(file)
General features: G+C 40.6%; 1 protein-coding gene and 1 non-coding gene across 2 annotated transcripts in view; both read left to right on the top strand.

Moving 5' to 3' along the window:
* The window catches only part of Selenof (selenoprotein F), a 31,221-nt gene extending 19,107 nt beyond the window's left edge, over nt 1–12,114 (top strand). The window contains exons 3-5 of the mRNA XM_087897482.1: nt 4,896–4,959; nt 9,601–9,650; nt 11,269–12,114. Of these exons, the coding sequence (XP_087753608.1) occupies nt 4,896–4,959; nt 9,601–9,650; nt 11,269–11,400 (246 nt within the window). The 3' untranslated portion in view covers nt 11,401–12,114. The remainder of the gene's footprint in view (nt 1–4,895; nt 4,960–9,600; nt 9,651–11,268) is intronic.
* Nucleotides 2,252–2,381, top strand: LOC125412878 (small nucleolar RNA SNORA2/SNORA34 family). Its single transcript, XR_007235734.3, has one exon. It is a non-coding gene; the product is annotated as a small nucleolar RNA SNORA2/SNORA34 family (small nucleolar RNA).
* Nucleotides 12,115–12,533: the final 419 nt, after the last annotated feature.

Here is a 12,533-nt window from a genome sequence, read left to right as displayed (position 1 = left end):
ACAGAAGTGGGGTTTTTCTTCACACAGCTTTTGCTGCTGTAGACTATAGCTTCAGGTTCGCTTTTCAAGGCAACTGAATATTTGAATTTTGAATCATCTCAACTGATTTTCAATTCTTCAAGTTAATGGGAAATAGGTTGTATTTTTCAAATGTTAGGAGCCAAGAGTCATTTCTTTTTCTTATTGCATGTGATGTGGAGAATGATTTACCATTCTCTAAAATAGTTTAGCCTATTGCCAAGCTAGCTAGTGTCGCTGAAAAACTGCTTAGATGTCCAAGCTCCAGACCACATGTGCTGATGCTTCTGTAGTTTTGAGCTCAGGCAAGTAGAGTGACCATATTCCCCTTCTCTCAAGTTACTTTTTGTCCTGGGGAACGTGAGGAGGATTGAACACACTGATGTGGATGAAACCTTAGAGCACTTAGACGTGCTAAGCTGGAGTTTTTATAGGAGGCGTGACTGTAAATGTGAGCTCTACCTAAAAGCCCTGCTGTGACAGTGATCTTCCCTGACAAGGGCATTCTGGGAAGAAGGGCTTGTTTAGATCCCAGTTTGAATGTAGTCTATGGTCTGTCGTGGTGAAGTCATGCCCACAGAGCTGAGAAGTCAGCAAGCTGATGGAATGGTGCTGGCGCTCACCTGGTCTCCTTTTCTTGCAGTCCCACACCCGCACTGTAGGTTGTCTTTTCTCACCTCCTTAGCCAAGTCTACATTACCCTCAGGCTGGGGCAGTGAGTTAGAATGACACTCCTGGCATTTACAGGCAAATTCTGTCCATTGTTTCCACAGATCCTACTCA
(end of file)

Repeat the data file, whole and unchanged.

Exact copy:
General features: G+C 40.6%; 1 protein-coding gene and 1 non-coding gene across 2 annotated transcripts in view; both read left to right on the top strand.

Moving 5' to 3' along the window:
* The window catches only part of Selenof (selenoprotein F), a 31,221-nt gene extending 19,107 nt beyond the window's left edge, over nt 1–12,114 (top strand). The window contains exons 3-5 of the mRNA XM_087897482.1: nt 4,896–4,959; nt 9,601–9,650; nt 11,269–12,114. Of these exons, the coding sequence (XP_087753608.1) occupies nt 4,896–4,959; nt 9,601–9,650; nt 11,269–11,400 (246 nt within the window). The 3' untranslated portion in view covers nt 11,401–12,114. The remainder of the gene's footprint in view (nt 1–4,895; nt 4,960–9,600; nt 9,651–11,268) is intronic.
* Nucleotides 2,252–2,381, top strand: LOC125412878 (small nucleolar RNA SNORA2/SNORA34 family). Its single transcript, XR_007235734.3, has one exon. It is a non-coding gene; the product is annotated as a small nucleolar RNA SNORA2/SNORA34 family (small nucleolar RNA).
* Nucleotides 12,115–12,533: the final 419 nt, after the last annotated feature.

Here is a 12,533-nt window from a genome sequence, read left to right as displayed (position 1 = left end):
ACAGAAGTGGGGTTTTTCTTCACACAGCTTTTGCTGCTGTAGACTATAGCTTCAGGTTCGCTTTTCAAGGCAACTGAATATTTGAATTTTGAATCATCTCAACTGATTTTCAATTCTTCAAGTTAATGGGAAATAGGTTGTATTTTTCAAATGTTAGGAGCCAAGAGTCATTTCTTTTTCTTATTGCATGTGATGTGGAGAATGATTTACCATTCTCTAAAATAGTTTAGCCTATTGCCAAGCTAGCTAGTGTCGCTGAAAAACTGCTTAGATGTCCAAGCTCCAGACCACATGTGCTGATGCTTCTGTAGTTTTGAGCTCAGGCAAGTAGAGTGACCATATTCCCCTTCTCTCAAGTTACTTTTTGTCCTGGGGAACGTGAGGAGGATTGAACACACTGATGTGGATGAAACCTTAGAGCACTTAGACGTGCTAAGCTGGAGTTTTTATAGGAGGCGTGACTGTAAATGTGAGCTCTACCTAAAAGCCCTGCTGTGACAGTGATCTTCCCTGACAAGGGCATTCTGGGAAGAAGGGCTTGTTTAGATCCCAGTTTGAATGTAGTCTATGGTCTGTCGTGGTGAAGTCATGCCCACAGAGCTGAGAAGTCAGCAAGCTGATGGAATGGTGCTGGCGCTCACCTGGTCTCCTTTTCTTGCAGTCCCACACCCGCACTGTAGGTTGTCTTTTCTCACCTCCTTAGCCAAGTCTACATTACCCTCAGGCTGGGGCAGTGAGTTAGAATGACACTCCTGGCATTTACAGGCAAATTCTGTCCATTGTTTCCACAGATCCTACTCA